BBB warns of fraudulent online dog breeder's financial bite - KMSP-TV

BBB warns of fraudulent online dog breeder's financial bite

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BBB warns of BBB warns of
ST. PAUL, Minn. (KMSP) -

The Better Business Bureau of Minnesota and North Dakota is issuing a nationwide warning about a big uptick in fraudulent dog breeder websites that display fake addresses in the Twin Cities.

According to the BBB, at least three consumers have been bitten by bogus businesses that they mistook for legitimate kennels. Now, the agency is warning that what starts with a photograph of a puppy that steals your heart could be little more than an attempt to steal.


It is relatively easy to create an authentic-looking website, and the BBB identified several entities that have created legitimate-looking websites that the agency says are anything but, including:

- Fenando Pomeranians
- Happy Husky
- Maliz French Bulldogs, also known as Manuh French Bulldogs

All three claim to be located in the Twin Cities, but although they have local numbers, none are legitimate and the photographs of pets for sale are believed to have been swiped from other kennel sites.

"Preparing to buy a pet for yourself or your family can be a very exciting time," said Dana Badgerow, president and CEO of BBB of Minnesota and North Dakota. "It can also be expensive, so scammers know they can get people's attention by claiming to offer pets for free or at a large discount. Unfortunately, these ‘offers' are just hooks to try to reel in more victims."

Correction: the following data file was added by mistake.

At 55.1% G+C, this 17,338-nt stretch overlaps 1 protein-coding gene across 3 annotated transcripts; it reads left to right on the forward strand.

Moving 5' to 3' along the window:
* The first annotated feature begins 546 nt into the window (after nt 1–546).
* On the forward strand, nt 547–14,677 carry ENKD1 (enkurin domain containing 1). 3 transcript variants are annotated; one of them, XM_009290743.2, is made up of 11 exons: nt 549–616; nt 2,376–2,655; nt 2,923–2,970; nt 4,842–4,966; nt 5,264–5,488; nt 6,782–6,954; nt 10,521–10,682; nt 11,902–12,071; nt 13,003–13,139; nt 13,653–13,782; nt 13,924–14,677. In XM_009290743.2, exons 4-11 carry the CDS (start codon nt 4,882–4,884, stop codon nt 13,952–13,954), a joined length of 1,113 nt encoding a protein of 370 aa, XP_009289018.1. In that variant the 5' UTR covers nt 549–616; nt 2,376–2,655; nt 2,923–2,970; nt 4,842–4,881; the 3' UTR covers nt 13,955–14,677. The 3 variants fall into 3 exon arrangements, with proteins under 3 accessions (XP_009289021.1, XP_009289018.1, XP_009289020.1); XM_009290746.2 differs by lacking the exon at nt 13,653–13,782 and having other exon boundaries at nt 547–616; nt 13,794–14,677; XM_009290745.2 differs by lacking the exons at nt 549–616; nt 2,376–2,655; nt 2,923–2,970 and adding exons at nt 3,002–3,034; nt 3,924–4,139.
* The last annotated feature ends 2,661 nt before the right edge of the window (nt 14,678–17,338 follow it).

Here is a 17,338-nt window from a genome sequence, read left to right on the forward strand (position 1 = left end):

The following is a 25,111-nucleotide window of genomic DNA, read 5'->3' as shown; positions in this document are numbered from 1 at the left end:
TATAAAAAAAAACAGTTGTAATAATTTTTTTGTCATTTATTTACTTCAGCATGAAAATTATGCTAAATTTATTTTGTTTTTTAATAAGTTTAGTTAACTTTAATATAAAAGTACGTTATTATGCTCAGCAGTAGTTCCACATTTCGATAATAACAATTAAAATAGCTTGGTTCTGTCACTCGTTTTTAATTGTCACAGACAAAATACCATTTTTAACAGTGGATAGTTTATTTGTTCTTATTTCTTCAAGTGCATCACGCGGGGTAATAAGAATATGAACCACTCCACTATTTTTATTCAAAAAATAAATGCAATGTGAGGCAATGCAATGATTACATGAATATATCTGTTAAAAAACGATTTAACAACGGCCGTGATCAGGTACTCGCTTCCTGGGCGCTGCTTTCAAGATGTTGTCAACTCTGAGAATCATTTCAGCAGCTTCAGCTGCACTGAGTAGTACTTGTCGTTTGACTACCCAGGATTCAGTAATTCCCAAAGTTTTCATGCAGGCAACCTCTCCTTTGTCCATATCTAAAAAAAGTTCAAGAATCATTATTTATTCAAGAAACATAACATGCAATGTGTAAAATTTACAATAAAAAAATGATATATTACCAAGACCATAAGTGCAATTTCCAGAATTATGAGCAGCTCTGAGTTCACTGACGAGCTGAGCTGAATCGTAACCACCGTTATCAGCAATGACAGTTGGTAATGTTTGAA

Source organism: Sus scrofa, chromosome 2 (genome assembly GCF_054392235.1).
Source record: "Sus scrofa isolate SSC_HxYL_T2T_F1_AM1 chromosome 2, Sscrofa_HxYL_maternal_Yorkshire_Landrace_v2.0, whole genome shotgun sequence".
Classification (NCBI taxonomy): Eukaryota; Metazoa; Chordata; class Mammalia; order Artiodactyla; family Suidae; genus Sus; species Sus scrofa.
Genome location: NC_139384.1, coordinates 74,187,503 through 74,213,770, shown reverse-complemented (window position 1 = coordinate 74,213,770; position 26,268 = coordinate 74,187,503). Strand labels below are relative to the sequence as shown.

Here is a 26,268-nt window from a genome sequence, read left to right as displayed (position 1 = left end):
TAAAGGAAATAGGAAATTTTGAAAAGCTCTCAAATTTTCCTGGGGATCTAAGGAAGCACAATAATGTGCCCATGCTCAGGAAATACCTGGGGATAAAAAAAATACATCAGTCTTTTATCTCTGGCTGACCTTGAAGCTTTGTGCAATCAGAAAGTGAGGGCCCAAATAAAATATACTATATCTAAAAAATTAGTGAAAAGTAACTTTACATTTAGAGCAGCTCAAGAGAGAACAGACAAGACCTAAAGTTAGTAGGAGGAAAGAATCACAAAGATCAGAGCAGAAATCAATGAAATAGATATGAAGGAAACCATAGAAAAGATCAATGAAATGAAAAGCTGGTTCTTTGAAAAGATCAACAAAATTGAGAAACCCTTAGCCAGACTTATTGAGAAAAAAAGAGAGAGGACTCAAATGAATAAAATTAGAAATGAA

The BBB warns that consumers can be taken in by the faux sincerity of those who know what to say to lure victims in. In fact, some con artists may even claim that they don't care about money and just want to find good homes for the animals they don't actually have, the BBB says.

One red flag is communication. If the only contact is via e-mail, that could be a sign that something is amiss. Generally, payment is collected from hopeful consumers via wire transfer as the scheme unfolds, and sometimes, the culprits even ask for fees to cover last-minute transportation or airport fees.

"These scammers are greedy," added Badgerow. "After collecting payment they will often ask for more funds, citing unexpected factors or costs. They are remorseless and devious."

Unfortunately, victims of the charade often wind up without a pet and out the money they paid. Anyone who believes they may be a victim is urged to report their case to the BBB and local authorities.


Anyone considering purchasing a pet should not be discouraged by the warning; in fact, the BBB says there are several steps a person can take to ensure they get a dog from a reputable breeder.

- Don't immediately trust a slick website
- Research the business via
- Ask the breeder for references
- Visit the breeder to see care conditions prior to purchase
- Be wary of any breeder that seems overly-concerned with payment
- Be especially wary of any breeder who demands wire transfers or prepaid credit cards
- Communicate clear payment expectations, preferably in writing
- Beware of ads with multiple misspellings and grammar errors

Additionally, anyone purchasing a pedigreed animal will want to ensure the breeder can provide registration documents with the American Kennel Club prior to purchase.

Any new pet should be brought to a veterinarian immediately for an independent examination, to receive all necessary vaccinations, and to set up a basic care plan.

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